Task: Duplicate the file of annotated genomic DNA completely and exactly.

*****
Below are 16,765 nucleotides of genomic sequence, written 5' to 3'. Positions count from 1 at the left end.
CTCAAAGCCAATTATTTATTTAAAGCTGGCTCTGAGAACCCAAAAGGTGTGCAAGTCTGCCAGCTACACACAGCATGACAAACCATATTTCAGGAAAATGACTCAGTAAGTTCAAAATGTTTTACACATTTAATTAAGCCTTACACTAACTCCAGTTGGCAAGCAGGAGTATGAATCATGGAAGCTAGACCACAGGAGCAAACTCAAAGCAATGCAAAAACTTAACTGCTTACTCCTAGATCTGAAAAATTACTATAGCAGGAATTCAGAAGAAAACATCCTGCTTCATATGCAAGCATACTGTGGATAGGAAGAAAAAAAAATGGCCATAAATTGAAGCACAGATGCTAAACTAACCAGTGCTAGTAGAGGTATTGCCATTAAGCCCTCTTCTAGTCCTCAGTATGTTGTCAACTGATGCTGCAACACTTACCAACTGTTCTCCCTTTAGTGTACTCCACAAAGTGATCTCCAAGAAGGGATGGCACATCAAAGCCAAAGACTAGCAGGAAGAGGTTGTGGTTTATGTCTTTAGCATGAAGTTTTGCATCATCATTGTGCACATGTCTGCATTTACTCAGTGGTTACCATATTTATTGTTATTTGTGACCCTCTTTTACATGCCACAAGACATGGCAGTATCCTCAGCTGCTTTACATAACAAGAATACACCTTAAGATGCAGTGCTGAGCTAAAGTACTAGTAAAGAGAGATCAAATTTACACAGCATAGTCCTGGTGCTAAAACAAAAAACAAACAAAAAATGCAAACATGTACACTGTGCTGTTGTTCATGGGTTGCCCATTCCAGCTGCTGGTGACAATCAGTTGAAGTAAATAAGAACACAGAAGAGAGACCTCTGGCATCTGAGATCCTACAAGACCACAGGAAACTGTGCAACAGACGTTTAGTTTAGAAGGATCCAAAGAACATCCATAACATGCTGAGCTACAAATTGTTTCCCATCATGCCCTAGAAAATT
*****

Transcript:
Below are 16,765 nucleotides of genomic sequence, written 5' to 3'. Positions count from 1 at the left end.
CTCAAAGCCAATTATTTATTTAAAGCTGGCTCTGAGAACCCAAAAGGTGTGCAAGTCTGCCAGCTACACACAGCATGACAAACCATATTTCAGGAAAATGACTCAGTAAGTTCAAAATGTTTTACACATTTAATTAAGCCTTACACTAACTCCAGTTGGCAAGCAGGAGTATGAATCATGGAAGCTAGACCACAGGAGCAAACTCAAAGCAATGCAAAAACTTAACTGCTTACTCCTAGATCTGAAAAATTACTATAGCAGGAATTCAGAAGAAAACATCCTGCTTCATATGCAAGCATACTGTGGATAGGAAGAAAAAAAAATGGCCATAAATTGAAGCACAGATGCTAAACTAACCAGTGCTAGTAGAGGTATTGCCATTAAGCCCTCTTCTAGTCCTCAGTATGTTGTCAACTGATGCTGCAACACTTACCAACTGTTCTCCCTTTAGTGTACTCCACAAAGTGATCTCCAAGAAGGGATGGCACATCAAAGCCAAAGACTAGCAGGAAGAGGTTGTGGTTTATGTCTTTAGCATGAAGTTTTGCATCATCATTGTGCACATGTCTGCATTTACTCAGTGGTTACCATATTTATTGTTATTTGTGACCCTCTTTTACATGCCACAAGACATGGCAGTATCCTCAGCTGCTTTACATAACAAGAATACACCTTAAGATGCAGTGCTGAGCTAAAGTACTAGTAAAGAGAGATCAAATTTACACAGCATAGTCCTGGTGCTAAAACAAAAAACAAACAAAAAATGCAAACATGTACACTGTGCTGTTGTTCATGGGTTGCCCATTCCAGCTGCTGGTGACAATCAGTTGAAGTAAATAAGAACACAGAAGAGAGACCTCTGGCATCTGAGATCCTACAAGACCACAGGAAACTGTGCAACAGACGTTTAGTTTAGAAGGATCCAAAGAACATCCATAACATGCTGAGCTACAAATTGTTTCCCATCATGCCCTAGAAAATT